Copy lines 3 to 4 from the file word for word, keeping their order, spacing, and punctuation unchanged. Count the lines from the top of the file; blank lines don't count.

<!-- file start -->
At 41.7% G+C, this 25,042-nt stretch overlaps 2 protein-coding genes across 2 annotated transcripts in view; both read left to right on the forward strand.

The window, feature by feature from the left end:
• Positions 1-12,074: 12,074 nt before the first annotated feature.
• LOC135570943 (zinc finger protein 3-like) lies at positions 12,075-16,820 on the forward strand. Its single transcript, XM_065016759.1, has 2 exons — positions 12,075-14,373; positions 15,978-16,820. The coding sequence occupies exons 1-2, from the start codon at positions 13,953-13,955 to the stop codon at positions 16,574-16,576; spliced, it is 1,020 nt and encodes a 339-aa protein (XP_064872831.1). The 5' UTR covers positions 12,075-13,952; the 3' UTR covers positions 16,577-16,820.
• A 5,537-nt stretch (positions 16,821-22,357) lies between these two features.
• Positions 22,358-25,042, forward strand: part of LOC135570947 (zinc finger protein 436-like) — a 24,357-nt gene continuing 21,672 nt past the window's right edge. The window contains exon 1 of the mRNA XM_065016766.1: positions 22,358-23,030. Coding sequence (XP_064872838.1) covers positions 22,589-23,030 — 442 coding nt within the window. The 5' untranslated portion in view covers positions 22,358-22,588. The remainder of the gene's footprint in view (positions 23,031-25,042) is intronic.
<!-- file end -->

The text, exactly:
• Positions 1-12,074: 12,074 nt before the first annotated feature.
• LOC135570943 (zinc finger protein 3-like) lies at positions 12,075-16,820 on the forward strand. Its single transcript, XM_065016759.1, has 2 exons — positions 12,075-14,373; positions 15,978-16,820. The coding sequence occupies exons 1-2, from the start codon at positions 13,953-13,955 to the stop codon at positions 16,574-16,576; spliced, it is 1,020 nt and encodes a 339-aa protein (XP_064872831.1). The 5' UTR covers positions 12,075-13,952; the 3' UTR covers positions 16,577-16,820.